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FROSTY BRRRIDGE RESEARCH
When you’re snug in your bed this winter, think
about Tina Greenfield, a graduate student in geological and
atmospheric sciences. Because when most of us are still asleep, Greenfield
is already working on her research.
Greenfield and co-researchers Brian Tentinger and Jose Alamo take turns
hitting the roads of Story County
to see whether or not frost has developed on three Highway 30 bridges.
Frost develops when two criteria occur – the bridge temperature
is below freezing and the dew point temperature is above the bridge temperature.
The student researchers use an infrared thermometer to quickly assess
the pavement’s temperature.
The research project is funded by a grant from the Iowa Department of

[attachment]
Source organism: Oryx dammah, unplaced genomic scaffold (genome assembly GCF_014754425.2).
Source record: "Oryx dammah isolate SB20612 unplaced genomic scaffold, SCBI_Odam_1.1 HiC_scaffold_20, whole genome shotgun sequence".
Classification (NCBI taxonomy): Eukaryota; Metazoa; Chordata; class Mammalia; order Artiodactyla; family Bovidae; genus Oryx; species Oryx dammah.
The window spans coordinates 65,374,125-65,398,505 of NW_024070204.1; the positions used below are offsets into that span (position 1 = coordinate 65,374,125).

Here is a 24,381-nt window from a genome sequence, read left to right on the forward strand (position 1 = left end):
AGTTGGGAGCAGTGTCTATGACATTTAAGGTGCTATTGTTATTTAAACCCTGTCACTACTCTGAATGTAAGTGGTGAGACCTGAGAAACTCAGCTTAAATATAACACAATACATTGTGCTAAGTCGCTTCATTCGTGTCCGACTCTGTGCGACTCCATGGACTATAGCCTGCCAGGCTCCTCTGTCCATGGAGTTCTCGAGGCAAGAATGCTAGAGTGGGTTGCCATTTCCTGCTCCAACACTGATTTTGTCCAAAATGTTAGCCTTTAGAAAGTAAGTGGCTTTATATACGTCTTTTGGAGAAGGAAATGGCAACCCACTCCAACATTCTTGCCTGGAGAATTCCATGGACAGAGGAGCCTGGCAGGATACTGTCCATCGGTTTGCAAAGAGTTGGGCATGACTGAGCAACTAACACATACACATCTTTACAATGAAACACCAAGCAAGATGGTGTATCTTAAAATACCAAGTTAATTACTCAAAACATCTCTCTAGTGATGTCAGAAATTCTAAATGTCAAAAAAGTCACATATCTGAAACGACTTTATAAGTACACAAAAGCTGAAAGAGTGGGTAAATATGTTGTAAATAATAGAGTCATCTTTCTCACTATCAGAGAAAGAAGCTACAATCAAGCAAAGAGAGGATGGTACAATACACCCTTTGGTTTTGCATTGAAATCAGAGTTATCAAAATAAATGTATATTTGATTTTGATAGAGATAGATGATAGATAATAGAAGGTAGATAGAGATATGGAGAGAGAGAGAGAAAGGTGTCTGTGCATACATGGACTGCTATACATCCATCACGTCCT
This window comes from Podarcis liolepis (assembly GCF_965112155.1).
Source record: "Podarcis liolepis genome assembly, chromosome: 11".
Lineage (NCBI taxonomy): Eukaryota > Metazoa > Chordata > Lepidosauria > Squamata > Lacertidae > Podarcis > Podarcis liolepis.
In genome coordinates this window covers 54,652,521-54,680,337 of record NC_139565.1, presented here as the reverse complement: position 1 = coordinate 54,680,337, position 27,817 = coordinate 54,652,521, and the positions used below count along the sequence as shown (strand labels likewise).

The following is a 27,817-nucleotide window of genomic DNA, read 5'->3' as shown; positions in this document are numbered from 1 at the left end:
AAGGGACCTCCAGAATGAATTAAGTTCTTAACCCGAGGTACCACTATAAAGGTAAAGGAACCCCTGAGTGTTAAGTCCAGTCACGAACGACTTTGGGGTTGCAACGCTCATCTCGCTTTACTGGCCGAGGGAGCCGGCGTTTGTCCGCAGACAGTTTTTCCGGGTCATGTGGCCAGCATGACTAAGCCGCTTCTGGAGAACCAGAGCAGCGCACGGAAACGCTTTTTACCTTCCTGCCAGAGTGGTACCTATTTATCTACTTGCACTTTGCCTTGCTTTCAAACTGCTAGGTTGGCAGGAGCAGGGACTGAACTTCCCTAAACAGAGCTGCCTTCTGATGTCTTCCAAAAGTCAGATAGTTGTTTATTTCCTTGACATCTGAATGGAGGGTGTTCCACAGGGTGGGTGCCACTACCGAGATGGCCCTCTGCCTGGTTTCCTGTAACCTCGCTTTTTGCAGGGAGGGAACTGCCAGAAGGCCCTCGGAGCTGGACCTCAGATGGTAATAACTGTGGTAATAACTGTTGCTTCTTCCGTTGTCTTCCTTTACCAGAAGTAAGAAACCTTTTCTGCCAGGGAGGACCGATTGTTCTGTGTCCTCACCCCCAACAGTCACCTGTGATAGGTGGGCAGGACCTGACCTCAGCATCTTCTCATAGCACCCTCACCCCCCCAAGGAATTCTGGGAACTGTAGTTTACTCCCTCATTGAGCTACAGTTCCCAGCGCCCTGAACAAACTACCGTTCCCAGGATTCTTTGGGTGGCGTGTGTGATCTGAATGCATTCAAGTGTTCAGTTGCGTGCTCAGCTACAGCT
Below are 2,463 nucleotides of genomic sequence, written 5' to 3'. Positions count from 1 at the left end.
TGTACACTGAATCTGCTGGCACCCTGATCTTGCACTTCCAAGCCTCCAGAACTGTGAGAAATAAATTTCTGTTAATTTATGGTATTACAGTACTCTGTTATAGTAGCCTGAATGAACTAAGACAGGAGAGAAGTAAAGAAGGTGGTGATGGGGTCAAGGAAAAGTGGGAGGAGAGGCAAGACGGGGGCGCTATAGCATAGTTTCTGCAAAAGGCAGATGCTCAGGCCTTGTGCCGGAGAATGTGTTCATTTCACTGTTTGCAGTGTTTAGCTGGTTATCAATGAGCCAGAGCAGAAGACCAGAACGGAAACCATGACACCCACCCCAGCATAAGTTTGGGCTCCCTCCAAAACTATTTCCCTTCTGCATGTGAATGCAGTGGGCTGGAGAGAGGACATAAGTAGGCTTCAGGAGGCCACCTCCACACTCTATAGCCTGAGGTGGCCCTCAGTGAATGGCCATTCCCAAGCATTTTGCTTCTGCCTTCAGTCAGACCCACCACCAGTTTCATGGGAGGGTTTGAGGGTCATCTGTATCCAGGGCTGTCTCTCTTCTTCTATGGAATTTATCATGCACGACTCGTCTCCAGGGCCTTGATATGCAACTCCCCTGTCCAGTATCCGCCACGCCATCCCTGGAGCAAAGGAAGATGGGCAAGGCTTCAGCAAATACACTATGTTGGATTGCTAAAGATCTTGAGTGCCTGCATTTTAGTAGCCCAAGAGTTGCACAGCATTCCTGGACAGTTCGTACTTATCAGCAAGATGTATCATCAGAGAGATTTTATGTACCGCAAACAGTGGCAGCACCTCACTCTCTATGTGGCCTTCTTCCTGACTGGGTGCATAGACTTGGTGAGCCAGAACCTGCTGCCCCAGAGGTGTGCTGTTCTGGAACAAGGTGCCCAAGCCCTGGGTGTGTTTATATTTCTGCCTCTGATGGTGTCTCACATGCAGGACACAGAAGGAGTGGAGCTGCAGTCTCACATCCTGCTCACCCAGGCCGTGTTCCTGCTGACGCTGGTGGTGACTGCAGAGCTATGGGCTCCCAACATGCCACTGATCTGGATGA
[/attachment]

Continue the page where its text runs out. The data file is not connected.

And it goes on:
Transportation. The DOT was interested in the project because of potentially
hazardous conditions presented to a motorist coming up on a frosty bridge
at a high rate of speed.
“The DOT and others are very interested in helping us develop procedures
by which we can accurately predict roadway driving conditions in Iowa,”
said Gene Takle, professor of geological and atmospheric sciences. “From
these observations, we hopefully can develop computer models that will
tell us when frost will occur and how much will accumulate. If we are
able to develop a model that can predict 18 hours in advance whether frost
will occur, then the DOT can have the trucks ready to go.”
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